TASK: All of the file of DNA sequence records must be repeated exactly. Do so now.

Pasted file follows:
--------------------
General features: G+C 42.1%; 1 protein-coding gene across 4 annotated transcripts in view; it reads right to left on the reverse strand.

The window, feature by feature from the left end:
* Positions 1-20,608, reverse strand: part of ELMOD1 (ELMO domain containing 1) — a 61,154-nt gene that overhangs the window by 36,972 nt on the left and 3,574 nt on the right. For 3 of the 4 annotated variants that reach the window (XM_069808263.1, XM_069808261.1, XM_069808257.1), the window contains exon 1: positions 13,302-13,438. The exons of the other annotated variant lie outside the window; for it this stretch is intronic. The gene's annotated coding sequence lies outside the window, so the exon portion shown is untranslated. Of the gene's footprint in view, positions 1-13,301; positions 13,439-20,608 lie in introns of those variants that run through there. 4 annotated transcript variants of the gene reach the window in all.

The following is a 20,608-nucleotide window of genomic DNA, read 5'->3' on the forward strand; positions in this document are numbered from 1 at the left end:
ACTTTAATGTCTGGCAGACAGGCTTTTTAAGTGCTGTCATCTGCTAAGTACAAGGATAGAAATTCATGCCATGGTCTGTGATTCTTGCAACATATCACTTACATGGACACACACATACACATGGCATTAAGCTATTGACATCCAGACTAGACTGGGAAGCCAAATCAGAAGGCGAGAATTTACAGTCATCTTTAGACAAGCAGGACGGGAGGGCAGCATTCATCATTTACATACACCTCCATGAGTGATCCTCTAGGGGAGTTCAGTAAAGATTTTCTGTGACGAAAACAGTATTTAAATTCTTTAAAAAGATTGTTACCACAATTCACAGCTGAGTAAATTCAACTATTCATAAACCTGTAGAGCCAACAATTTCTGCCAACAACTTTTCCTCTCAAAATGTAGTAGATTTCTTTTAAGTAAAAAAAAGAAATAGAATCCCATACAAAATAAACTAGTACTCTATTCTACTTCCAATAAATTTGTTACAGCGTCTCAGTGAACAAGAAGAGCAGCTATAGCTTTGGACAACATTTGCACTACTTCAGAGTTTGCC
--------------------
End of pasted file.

General features: G+C 42.1%; 1 protein-coding gene across 4 annotated transcripts in view; it reads right to left on the reverse strand.

The window, feature by feature from the left end:
* Positions 1-20,608, reverse strand: part of ELMOD1 (ELMO domain containing 1) — a 61,154-nt gene that overhangs the window by 36,972 nt on the left and 3,574 nt on the right. For 3 of the 4 annotated variants that reach the window (XM_069808263.1, XM_069808261.1, XM_069808257.1), the window contains exon 1: positions 13,302-13,438. The exons of the other annotated variant lie outside the window; for it this stretch is intronic. The gene's annotated coding sequence lies outside the window, so the exon portion shown is untranslated. Of the gene's footprint in view, positions 1-13,301; positions 13,439-20,608 lie in introns of those variants that run through there. 4 annotated transcript variants of the gene reach the window in all.

The following is a 20,608-nucleotide window of genomic DNA, read 5'->3' on the forward strand; positions in this document are numbered from 1 at the left end:
ACTTTAATGTCTGGCAGACAGGCTTTTTAAGTGCTGTCATCTGCTAAGTACAAGGATAGAAATTCATGCCATGGTCTGTGATTCTTGCAACATATCACTTACATGGACACACACATACACATGGCATTAAGCTATTGACATCCAGACTAGACTGGGAAGCCAAATCAGAAGGCGAGAATTTACAGTCATCTTTAGACAAGCAGGACGGGAGGGCAGCATTCATCATTTACATACACCTCCATGAGTGATCCTCTAGGGGAGTTCAGTAAAGATTTTCTGTGACGAAAACAGTATTTAAATTCTTTAAAAAGATTGTTACCACAATTCACAGCTGAGTAAATTCAACTATTCATAAACCTGTAGAGCCAACAATTTCTGCCAACAACTTTTCCTCTCAAAATGTAGTAGATTTCTTTTAAGTAAAAAAAAGAAATAGAATCCCATACAAAATAAACTAGTACTCTATTCTACTTCCAATAAATTTGTTACAGCGTCTCAGTGAACAAGAAGAGCAGCTATAGCTTTGGACAACATTTGCACTACTTCAGAGTTTGCC